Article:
In 2016, the Compensation Committee established executive base salaries, determined annual cash bonuses/incentives, made grants of long-term incentives in the form of restricted stock, determined vesting status of outstanding stock grants, and conducted an annual risk assessment of compensation.

Objectives of Our Compensation Program
The primary objective of our executive compensation program is to attract and retain highly skilled and motivated executive officers who will manage the Company in a manner to promote our growth and profitability and advance the interests of our shareholders. Additional objectives of our executive compensation program are the following:
Support our business strategy and business plan with clearly communicated expectations for executive officers related to our common goals.
Align executive pay with shareholders’ interests.
Recognize individual initiative and achievements.

The Compensation Committee will continue to be guided by the following key principles:
Balancing Shareholder and Executive Interests
We balance our goal of using compensation as a key tool in attracting and retaining highly skilled and motivated executives with our commitment to using compensation to support our business strategy, align executive pay with shareholder interests, and recognize initiative and performance.
Competitiveness and Reasonableness
We target compensation to be competitive with our peer organizations while reflecting the skill set, track record, and performance of our executives.  We evaluate our actual compensation levels to ensure reasonableness (comparable pay for comparable performance, benchmarking against financial institutions of similar size, complexity, and geographic location).
Balancing Pay-for-Performance with Safety and Soundness
A significant portion of executive pay is tied to annual and long-term performance of the Company as well as individual job performance.  Annual cash incentives and equity grants are truly at-risk and are only earned through performance.  However, we carefully monitor and assess our incentive plans to ensure that they do not encourage unnecessary risk-taking.  Also, we include objectives related to asset and credit quality to emphasize the importance of operating the Company in a safe and sound manner.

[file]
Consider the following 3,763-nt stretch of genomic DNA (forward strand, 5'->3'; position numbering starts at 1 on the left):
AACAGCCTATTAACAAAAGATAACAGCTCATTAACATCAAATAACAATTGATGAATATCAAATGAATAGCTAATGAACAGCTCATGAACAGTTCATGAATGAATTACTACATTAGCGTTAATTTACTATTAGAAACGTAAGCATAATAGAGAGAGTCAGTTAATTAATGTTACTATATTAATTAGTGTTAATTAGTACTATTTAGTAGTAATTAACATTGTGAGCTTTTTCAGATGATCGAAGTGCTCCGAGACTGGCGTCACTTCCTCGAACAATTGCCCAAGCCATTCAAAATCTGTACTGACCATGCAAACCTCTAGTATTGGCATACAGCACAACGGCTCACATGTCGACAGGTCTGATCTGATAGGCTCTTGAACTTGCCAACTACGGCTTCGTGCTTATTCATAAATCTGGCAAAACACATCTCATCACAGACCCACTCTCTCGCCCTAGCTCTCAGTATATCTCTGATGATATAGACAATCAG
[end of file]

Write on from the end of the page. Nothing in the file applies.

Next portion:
Executive Investment in the Company
We link the interests of our key executives to the Company and our shareholders through two vehicles:  employment agreements that spell out the Company’s expectations; and the use of equity compensation that align executives' interests with shareholders because a material part of their pay depends on creating durable value for our shareholders.

Executive Compensation Philosophy
Our executive compensation philosophy strives to provide the opportunity for our executives to earn compensation that is competitive with market and peer levels and rewarded for results that are supportive of shareholder interests. Our program consists

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of annual cash compensation (base salaries and annual cash bonus and incentives), and long-term incentives (typically in the form of stock-based awards). We strive to maintain competitive compensation levels reflective of performance and provided in a mix of compensation that effectively balances cash and equity, and balances short and long-term rewards for operating and strategic results. We target executive salaries at the 50th percentile of comparable organizations and set individual salaries to reflect job performance and track record. We establish annual target incentive levels in-line with prevailing practice among comparable organizations, with the intent that annual cash compensation for targeted performance is competitive with the 50th percentile of comparable organizations. Job and operating performance that falls short of performance targets is designed to earn conservative cash compensation; and similarly, job and operating performance that exceeds performance targets is designed to pay above the market average. We manage the long-term incentive element of executive compensation so as to provide competitive equity awards. When making equity grants, we evaluate our run rate (total grants as a percent of common shares outstanding) in light of peer and competitive market practices so that the dilutive impact on our shareholders is in line with prevailing market practice.

We expect a reasonable and competitive portion of an executive officer’s total compensation to be at-risk, tied both to our annual and long-term performance as well as to the creation of shareholder value. In particular, we believe that short-term annual cash incentive compensation should be tied directly to both corporate performance and individual performance for the fiscal year that support the Company’s long term success and creation of shareholder value. Performance measures also include the achievement of identified goals as they pertain to the areas of our operations for which the executive officer is personally responsible and accountable. In coordination with our annual cash incentive plan, we believe that the value of long-term incentive compensation should be tied directly to future service, long-term corporate performance and an increase in shareholder value.